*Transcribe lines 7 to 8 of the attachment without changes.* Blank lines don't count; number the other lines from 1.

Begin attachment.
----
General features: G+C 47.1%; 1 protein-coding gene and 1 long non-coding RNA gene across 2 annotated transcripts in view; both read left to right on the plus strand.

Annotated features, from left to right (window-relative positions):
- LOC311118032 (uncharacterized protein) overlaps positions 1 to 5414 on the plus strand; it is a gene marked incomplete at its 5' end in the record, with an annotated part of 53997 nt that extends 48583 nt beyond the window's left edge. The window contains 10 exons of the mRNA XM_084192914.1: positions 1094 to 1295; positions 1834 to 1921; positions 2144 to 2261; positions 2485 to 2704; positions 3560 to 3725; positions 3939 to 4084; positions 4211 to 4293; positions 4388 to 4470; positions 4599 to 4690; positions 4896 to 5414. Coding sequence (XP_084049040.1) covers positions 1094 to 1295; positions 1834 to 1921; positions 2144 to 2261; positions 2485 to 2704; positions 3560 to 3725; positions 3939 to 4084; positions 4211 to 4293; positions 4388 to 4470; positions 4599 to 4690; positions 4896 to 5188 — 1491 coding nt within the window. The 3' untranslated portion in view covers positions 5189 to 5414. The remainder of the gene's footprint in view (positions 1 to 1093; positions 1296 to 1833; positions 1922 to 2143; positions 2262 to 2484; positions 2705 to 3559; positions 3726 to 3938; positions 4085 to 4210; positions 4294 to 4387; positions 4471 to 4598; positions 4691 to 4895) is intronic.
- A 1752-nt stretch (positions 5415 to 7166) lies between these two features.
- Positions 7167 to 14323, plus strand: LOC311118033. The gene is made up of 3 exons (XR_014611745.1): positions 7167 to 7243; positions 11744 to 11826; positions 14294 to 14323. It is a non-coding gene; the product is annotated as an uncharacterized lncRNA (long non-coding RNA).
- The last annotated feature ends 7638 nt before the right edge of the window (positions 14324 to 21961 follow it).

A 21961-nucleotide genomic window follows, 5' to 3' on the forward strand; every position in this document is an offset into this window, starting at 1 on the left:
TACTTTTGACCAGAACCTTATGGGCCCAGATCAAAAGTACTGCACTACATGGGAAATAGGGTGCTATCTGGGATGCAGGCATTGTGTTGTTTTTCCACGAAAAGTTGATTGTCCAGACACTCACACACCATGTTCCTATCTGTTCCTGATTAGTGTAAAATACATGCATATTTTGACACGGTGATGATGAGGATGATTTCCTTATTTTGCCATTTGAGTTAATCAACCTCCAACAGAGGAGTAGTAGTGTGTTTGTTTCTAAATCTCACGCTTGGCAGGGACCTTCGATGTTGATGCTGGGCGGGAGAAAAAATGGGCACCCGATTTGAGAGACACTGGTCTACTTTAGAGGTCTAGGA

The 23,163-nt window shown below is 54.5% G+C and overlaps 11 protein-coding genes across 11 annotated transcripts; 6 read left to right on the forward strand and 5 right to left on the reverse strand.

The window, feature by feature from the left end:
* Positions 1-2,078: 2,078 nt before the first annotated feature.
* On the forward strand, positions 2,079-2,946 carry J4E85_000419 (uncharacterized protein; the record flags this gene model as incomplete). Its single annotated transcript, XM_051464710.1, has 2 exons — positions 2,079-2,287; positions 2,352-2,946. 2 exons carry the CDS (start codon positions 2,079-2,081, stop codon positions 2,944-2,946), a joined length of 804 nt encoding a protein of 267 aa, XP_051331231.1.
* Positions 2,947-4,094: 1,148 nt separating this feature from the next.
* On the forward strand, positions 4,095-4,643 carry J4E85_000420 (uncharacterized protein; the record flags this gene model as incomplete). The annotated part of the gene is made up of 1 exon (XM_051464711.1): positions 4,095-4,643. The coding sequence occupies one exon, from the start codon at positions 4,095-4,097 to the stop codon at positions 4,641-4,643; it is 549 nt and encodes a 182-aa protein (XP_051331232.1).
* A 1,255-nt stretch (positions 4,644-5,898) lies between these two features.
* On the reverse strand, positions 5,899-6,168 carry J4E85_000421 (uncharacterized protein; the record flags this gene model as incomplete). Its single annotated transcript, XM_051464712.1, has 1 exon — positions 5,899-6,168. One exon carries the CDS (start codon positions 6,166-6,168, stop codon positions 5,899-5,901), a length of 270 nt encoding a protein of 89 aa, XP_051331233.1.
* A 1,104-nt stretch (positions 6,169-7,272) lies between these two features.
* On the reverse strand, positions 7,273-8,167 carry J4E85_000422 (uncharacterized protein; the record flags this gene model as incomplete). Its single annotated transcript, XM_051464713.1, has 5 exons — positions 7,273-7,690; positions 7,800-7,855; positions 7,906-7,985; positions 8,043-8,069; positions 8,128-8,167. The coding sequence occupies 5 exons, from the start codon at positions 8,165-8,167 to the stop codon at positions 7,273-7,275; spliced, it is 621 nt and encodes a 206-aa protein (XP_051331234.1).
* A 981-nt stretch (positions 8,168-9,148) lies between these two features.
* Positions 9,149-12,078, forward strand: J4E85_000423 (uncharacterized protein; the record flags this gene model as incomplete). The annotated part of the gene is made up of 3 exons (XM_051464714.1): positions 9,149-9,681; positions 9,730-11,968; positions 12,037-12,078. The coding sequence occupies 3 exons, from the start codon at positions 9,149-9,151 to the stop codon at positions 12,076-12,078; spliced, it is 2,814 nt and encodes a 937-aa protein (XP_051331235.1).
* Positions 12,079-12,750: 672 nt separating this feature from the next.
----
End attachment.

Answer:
A 21961-nucleotide genomic window follows, 5' to 3' on the forward strand; every position in this document is an offset into this window, starting at 1 on the left:
TACTTTTGACCAGAACCTTATGGGCCCAGATCAAAAGTACTGCACTACATGGGAAATAGGGTGCTATCTGGGATGCAGGCATTGTGTTGTTTTTCCACGAAAAGTTGATTGTCCAGACACTCACACACCATGTTCCTATCTGTTCCTGATTAGTGTAAAATACATGCATATTTTGACACGGTGATGATGAGGATGATTTCCTTATTTTGCCATTTGAGTTAATCAACCTCCAACAGAGGAGTAGTAGTGTGTTTGTTTCTAAATCTCACGCTTGGCAGGGACCTTCGATGTTGATGCTGGGCGGGAGAAAAAATGGGCACCCGATTTGAGAGACACTGGTCTACTTTAGAGGTCTAGGA